It was recently announced that Cardinal Stanislaw Dziwisz did not burn the private papers of Bl. John Paul II, as was requested in his will.

Now they are being published in book form in Poland, and it’s causing quite a stir!

It also raises some interesting questions.

Here are 14 things to know and share . . .


1) Who is Cardinal Dziwisz?

Currently, he is the Cardinal Archbishop of Krakow, Poland.

But, many years ago, in 1966, he was appointed the personal secretary of Karol Wojtyla, who was then the Archbishop of Krakow.

Archbishop Wojtyla was made a cardinal the next year, and in 1978 he was elected to the papacy and became Pope John Paul II.

When that happened, he retained the future-Cardinal Dziwisz as his personal secretary, and he served him in that capacity until his death.

Cardinal Dziwisz was thus one of the individuals closest to John Paul II during his pontificate—and before.


2) Where did John Paul II express his wishes about the fate of his private papers?

The document in question is known as the Testament of Pope John Paul II, and it is available online.

The document was first written in 1979 and supplemented and modified over the years, as John Paul II’s reign progressed.

The part dealing with his private papers is in the first section, written just a few months after he became pope.


3) What does that passage say?

The relevant passage reads:

I leave no possessions of which it will be necessary to dispose.

As for the things I use every day, I ask that they be distributed as seems appropriate.

Let my personal notes be burned.

I ask that Fr. Stanisław [Dwizisz] see to this, and I thank him for his help and collaboration, so understanding for so many years.

On the other hand, I leave all my other "thank yous" in my heart before God Himself, because it is difficult to express them.

Note that Cardinal Dwizisz is the only person John Paul II singles out by name for thanks. That is how close the two were.


4) Did John Paul II “order” Cardinal Dwizisz to burn the papers?

Some news outlets (like this one) are reporting it just that way, but “order” may not be quite right.

I don’t speak Polish, so I can’t comment on the force that the statement has in the original language of the document, but “Let my personal notes be burned” is not as strong in English as “I order that my personal notes be burned.”


5) Did John Paul II ever modify his instruction?

This is not entirely clear. If he did so, he didn’t note the change in his Testament.

However, the BBC is reporting:

The cardinal says he spoke to the Pope [in context, John Paul II] about which notes should be destroyed and which should be kept.

If that is the case, John Paul II may have reconsidered the matter and given Cardinal Dziwisz permission to publish some of the notes.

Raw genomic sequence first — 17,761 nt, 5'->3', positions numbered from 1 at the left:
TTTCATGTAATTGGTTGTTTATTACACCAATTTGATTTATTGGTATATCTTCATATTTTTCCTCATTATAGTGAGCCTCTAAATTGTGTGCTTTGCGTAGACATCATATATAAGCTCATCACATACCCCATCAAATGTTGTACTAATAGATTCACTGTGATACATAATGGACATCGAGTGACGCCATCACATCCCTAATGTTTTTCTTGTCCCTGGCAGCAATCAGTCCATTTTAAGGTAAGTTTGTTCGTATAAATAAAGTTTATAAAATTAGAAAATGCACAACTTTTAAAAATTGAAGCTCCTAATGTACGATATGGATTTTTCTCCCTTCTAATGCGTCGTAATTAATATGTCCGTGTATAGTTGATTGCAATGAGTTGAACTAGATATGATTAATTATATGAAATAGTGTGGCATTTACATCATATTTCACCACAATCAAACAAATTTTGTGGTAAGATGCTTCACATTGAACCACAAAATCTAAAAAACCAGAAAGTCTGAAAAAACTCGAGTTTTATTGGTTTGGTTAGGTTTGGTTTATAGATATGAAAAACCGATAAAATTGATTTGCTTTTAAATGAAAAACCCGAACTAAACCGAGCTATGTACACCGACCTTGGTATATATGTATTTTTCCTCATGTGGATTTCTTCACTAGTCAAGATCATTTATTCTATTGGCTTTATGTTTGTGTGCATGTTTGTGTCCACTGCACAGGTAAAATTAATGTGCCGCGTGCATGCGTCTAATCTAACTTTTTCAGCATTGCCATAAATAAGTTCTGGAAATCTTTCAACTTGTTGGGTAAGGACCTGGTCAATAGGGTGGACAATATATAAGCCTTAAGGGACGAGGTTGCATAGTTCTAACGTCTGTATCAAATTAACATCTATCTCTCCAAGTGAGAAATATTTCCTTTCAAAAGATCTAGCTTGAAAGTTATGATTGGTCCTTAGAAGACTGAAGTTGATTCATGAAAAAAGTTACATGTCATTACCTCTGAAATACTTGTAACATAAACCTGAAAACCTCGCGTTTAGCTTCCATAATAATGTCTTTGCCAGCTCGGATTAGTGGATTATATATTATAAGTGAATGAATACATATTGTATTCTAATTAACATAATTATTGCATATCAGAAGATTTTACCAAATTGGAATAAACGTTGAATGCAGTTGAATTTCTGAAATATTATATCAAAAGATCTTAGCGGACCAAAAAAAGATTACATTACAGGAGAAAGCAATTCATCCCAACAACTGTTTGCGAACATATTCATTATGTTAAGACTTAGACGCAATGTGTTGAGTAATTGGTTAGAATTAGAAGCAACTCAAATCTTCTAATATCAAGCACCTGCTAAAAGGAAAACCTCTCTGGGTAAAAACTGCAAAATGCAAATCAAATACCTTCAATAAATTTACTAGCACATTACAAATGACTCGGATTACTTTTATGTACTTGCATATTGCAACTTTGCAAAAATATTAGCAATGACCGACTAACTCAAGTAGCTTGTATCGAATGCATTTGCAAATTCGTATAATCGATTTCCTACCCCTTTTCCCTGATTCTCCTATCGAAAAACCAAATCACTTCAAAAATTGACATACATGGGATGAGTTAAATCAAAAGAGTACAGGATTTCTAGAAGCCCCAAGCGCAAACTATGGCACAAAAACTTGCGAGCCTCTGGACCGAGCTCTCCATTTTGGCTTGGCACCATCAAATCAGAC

Hopefully, the matter will become more clear, because if that is the case then the whole matter is a tempest in a teapot.


6) What has Cardinal Dziwisz to say about why he didn’t burn the notes?

According to the New York times, Cardinal Dziwisz said:

“In writing his will, the Holy Father knew he was entrusting these notebooks to someone who would treat them responsibly,” Cardinal Dziwisz said at a news conference in Krakow on Jan. 22.

“I had no doubt these were such important items, testifying to the spirituality of a great pope, that it would be a crime to destroy them.”

He invoked the despair of historians after the burning of Pope Pius XII’s letters.

He thus thought there was a compelling reason to keep them.


7) If John Paul II did not give permission for some of them to be retained, could Cardinal Dziwisz set this aside?

Not lightly. What a person says in his will needs to be taken with the utmost seriousness, and it is not to be lightly set aside.

Nevertheless, there are situations in which particular provisions of people’s wills can and are set aside if there are compelling reasons.


8) Are there compelling reasons in this case?

I have no idea. I don’t speak Polish and I don’t have access to the notes. I thus have no way of assessing the value of them, either spiritually or for future historians.

Cardinal Dziwisz, however, appears to think that they do have such compelling value that they should have been retained, for he describes it as being “a crime” to destroy them.

Given that, and given that he may have received authorization from John Paul II to retain some of them, I’m inclined to give him the benefit of the doubt for now.

At least, I’m going to keep and open mind and not rush to condemn him.

I can see there being situations in which a man of greatness may not fully appreciate the value of his private notes.

His private notes may not be his “A game,” but his “B game” may be of sufficient value that it is worth preserving for posterity (and I can think of multiple instances from history where this was the case).